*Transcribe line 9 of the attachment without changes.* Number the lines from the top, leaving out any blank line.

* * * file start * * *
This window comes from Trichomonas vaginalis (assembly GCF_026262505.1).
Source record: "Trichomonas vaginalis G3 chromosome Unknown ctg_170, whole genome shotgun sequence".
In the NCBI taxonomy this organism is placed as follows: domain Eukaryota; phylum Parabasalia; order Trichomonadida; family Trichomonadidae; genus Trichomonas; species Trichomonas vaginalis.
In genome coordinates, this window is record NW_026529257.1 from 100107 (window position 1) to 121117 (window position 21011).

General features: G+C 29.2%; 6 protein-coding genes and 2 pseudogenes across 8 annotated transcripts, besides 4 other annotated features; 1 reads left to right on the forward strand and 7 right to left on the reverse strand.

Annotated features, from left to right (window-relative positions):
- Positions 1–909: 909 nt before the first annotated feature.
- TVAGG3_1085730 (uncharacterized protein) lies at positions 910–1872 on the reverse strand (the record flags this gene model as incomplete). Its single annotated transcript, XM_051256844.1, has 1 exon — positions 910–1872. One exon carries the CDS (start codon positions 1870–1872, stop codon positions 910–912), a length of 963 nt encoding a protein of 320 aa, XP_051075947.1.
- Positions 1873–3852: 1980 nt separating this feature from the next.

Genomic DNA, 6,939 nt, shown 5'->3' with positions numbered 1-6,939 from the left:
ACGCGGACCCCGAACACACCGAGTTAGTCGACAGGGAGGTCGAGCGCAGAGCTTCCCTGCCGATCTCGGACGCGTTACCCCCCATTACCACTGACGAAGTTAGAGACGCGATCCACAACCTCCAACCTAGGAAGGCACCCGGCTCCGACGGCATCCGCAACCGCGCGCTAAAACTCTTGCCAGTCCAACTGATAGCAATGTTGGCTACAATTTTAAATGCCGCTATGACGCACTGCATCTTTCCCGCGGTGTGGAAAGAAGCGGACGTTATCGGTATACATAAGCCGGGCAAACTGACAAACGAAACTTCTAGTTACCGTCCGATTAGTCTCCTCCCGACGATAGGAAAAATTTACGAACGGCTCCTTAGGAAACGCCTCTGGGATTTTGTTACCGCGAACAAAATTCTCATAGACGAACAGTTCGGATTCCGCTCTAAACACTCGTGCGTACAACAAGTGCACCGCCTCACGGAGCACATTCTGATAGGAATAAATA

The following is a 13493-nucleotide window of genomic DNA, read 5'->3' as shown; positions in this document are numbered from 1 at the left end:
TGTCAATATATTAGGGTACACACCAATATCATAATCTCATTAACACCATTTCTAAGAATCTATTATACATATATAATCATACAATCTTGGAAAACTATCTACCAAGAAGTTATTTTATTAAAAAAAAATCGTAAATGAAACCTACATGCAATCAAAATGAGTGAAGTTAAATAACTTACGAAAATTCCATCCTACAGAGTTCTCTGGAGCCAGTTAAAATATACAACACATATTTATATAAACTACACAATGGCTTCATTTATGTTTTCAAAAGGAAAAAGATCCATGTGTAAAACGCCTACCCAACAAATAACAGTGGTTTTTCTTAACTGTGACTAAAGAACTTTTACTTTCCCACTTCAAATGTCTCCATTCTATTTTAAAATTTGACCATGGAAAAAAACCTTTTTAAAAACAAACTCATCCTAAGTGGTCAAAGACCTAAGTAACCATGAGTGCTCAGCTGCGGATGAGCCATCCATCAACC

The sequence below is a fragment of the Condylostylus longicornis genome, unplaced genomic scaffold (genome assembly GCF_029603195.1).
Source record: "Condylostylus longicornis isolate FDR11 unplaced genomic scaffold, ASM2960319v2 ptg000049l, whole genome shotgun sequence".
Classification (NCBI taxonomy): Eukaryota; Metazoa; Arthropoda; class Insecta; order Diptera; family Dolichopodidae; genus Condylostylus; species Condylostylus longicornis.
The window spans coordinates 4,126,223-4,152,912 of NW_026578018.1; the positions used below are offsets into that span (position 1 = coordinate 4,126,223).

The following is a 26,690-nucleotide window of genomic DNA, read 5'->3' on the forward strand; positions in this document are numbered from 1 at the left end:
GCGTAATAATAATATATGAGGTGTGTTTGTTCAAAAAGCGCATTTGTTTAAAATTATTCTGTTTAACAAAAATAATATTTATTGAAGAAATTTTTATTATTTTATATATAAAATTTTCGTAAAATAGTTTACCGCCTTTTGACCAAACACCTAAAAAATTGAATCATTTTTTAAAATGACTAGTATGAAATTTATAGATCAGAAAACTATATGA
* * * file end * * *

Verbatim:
- Positions 1873–3852: 1980 nt separating this feature from the next.